To make the dough: Place the water, sugar, and yeast in the bowl of a stand mixer fitted with the paddle attachment. Let the mixture rest for a few minutes to activate the yeast.

Add in the flour and salt. Mix well until a soft dough forms. Keep your mixer on medium speed and add in the butter a tablespoon or so at a time, mixing until the butter is incorporated each time.



Cover the bowl with some cling film or a damp towel and set aside to rest for 15 minutes. With rapid rise yeast, this rest takes the place of the first full proofing. This quite a soft dough.


On a lightly floured work surface, roll out the dough to a rectangle about 12x15in or 31x38cm.



Spread all but about 1/4 cup or 75g of the filling on the dough rectangle, going all the way to the sides but leaving a bit empty at the end. Save the balance for decoration.



Roll the dough up as tightly as you can manage, jellyroll style, ending at the empty end so it can seal itself as you finish the roll. Cut the roll into six equal pieces.



Place the cut rolls into your prepared pan.

Cover with cling film and set in a warm place to rise for 45 minutes to 1 hour, or until doubled in size. (Alternatively, if you want to bake fresh for breakfast in the morning, you can now put the sweet rolls in the refrigerator to rise more slowly overnight. Take them out in the next day and put them in a warm place until they come to room temperature, then preheat your oven.)



When the last rise time is almost up, preheat your oven to 350°F or 180°C.

Bake for about 25-30 minutes or until the tops are golden.



Remove from the oven and leave to cool before adding the glaze.

To make the glaze, add the milk by teaspoons to the powdered sugar, stirring well in between, until you reach a good drizzling consistency.

Drizzle the glaze over the cooled cranberry sweet rolls. Add dollops of the reserved cranberry filling in between. Sprinkle with the remaining orange zest.



Enjoy!

Check out all the great sweet yeast breads!

BreadBakers
#BreadBakers is a group of bread loving bakers who get together once a month to bake bread with a common ingredient or theme. Follow our Pinterest board right here. Links are also updated each month on this home page.

We take turns hosting each month and choosing the theme/ingredient.

Pin it!

.

Tuesday, August 9, 2016

Cheese Stuffed Peppadew Stuffed Buns #BreadBakers

Cheese stuffed Peppadew stuffed buns are fluffy with a savory surprise on the inside. They are super easy to make and would be a fun addition to your holiday meal or summer barbecue.


My neighborhood grocery store has a decent deli counter for such a small place. You can walk all the way around it, cheeses on one side, whole smoked turkey breasts and salami, etc. for slicing on another side, along with hot and cold prepared dishes sold by weight. My favorite side by far offers a colorful assortment of marinated stuff: olives, baby octopus, roasted artichoke hearts, lemons, anchovies and peppers, just to name a few.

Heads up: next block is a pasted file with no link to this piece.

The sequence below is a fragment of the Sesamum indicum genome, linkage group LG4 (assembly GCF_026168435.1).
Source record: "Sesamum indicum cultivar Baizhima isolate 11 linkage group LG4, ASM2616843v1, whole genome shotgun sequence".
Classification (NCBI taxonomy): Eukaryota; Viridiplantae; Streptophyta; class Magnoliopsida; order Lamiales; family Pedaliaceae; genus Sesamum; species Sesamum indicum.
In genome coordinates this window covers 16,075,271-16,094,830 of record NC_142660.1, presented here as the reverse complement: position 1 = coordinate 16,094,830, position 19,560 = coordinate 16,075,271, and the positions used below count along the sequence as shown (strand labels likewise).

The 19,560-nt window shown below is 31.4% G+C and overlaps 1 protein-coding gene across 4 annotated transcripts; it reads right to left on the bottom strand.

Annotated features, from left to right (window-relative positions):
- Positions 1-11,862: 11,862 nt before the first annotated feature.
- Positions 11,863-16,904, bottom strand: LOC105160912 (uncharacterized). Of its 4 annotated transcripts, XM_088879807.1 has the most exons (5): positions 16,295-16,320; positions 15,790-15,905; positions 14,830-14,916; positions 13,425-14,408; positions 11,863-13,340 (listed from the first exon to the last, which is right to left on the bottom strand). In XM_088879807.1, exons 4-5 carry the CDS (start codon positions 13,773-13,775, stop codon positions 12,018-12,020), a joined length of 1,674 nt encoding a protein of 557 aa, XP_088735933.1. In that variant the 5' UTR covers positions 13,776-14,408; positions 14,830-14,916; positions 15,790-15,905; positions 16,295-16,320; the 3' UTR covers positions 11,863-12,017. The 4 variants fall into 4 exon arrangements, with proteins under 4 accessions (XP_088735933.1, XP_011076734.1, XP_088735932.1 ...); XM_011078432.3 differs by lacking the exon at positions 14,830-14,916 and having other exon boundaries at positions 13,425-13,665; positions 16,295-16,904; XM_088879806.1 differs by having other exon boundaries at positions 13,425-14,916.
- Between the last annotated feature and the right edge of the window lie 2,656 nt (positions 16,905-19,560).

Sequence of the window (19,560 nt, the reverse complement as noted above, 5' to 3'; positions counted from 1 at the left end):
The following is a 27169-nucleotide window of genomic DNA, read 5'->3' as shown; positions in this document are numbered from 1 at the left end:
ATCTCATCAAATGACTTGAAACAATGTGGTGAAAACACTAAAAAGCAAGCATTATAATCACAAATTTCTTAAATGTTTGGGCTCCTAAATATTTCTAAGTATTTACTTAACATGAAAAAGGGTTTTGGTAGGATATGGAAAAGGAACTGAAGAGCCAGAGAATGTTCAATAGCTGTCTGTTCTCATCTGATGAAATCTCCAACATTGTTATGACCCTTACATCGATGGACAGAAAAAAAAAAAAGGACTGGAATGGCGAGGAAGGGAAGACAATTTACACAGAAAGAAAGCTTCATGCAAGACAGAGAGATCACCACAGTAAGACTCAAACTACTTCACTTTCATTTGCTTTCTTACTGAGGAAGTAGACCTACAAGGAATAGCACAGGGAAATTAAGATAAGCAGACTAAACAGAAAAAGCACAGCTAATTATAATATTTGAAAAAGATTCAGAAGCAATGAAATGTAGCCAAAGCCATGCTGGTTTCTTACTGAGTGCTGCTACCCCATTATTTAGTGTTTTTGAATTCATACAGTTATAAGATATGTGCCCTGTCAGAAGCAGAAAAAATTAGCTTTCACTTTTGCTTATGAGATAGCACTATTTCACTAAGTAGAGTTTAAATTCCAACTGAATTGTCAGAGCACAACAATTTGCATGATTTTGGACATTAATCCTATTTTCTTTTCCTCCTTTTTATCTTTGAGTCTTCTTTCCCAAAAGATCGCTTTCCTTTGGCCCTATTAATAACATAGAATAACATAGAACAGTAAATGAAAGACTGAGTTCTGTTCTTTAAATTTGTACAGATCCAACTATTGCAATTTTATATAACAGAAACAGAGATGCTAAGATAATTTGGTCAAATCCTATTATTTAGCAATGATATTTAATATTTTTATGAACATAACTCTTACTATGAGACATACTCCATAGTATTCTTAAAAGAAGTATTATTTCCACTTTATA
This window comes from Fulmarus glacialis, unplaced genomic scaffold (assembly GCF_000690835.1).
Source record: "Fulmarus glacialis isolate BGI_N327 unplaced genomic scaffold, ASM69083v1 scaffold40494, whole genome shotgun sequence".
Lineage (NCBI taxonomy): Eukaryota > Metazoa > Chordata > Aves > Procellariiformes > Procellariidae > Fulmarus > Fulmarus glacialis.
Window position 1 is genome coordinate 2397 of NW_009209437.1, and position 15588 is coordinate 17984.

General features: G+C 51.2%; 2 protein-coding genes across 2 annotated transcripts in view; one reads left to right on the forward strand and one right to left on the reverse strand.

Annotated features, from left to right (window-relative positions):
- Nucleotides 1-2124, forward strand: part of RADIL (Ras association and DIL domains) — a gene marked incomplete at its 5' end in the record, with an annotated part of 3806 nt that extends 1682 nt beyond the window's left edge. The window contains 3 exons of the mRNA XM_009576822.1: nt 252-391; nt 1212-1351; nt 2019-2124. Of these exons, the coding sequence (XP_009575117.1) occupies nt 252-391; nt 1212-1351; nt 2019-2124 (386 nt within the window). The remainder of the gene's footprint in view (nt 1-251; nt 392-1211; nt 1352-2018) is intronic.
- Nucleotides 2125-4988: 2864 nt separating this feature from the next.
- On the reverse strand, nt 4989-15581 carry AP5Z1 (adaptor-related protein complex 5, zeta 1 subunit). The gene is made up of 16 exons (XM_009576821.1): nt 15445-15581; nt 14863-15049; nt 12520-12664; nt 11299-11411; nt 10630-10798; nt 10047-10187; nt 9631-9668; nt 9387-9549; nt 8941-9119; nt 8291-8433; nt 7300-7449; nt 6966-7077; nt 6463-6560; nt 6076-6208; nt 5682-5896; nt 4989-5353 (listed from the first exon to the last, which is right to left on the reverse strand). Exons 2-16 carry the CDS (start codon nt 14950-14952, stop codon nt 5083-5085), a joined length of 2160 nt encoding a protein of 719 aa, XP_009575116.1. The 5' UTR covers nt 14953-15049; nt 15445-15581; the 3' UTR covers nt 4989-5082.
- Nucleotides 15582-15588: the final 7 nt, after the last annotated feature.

Even the tasty Peppadews come in three versions, filled with Parmesan, feta or blue cheese. This month my Bread Bakers are creating delicious breads with peppers and it occurred to me that a festive Peppadew peeking from within a soft bun would be a very good idea. I was not wrong.

This recipe is adapted from one on the King Arthur website, meant to make 24 relatively quick yeasty dinner rolls.

Ingredients
1 tablespoon + 1 teaspoon yeast, instant preferred
2 tablespoons butter
1 tablespoon sugar
1/4 cup or 60ml warm water
1 cup or 240ml warm milk
3 to 3 1/2 cups or 375- 440g all-purpose flour
1 teaspoon salt
1 teaspoon olive oil
12 cheese stuffed Peppadews

Method
Measure the yeast, butter and sugar into a large mixing bowl or into the bowl of your stand mixer. Add in the warm water and milk and set aside for 6 to 8 minutes or until you see foam forming in the bowl. If you don’t see the yeast foaming, throw the whole thing out and go and buy some new yeast.

Add the salt and 2 1/2 cups or 312g of the flour to the bowl and mix in well. It’s going to be quite wet still.



If you are using a stand mixer, switch over to the dough hook and add a tablespoon of flour at a time with the mixer running, until you have a soft dough. Otherwise, add it and mix in with a wooden spoon.

Knead with the machine or by hand until the dough is smooth and elastic. Make a ball with the dough and drizzle the olive oil into your bowl.

Put the dough ball back in and turn it around a couple of times to coat with oil. Cover the bowl with some cling film or a damp cloth and set in a warm place for 20 minutes.

Lay a couple of layers of paper towels out on a small plate and line the stuffed Peppadews up to drain, first cheese side down, then cheese side up. You don’t want to lose your cheese filling, just to get rid of most of the marinating oil.



Bonus: Use the marinating oil that’s left behind in your deli container as a salad dressing, mixed with a little lime or lemon juice.

Turn the dough out onto a lightly floured surface and cut it into 12 equal pieces. You can, of course, eyeball this but I have a digital scale I love so I weigh the whole dough ball, then divide by 12 to figure out how big each piece should be and weigh the bits as I cut them off.

Roll your dough pieces into balls.

Use a rolling pin to roll each ball into a circle and place a stuffed Peppadew cheese side down on the circle.



Gather up the sides of the dough circle and pinch them together to enclose the pepper securely.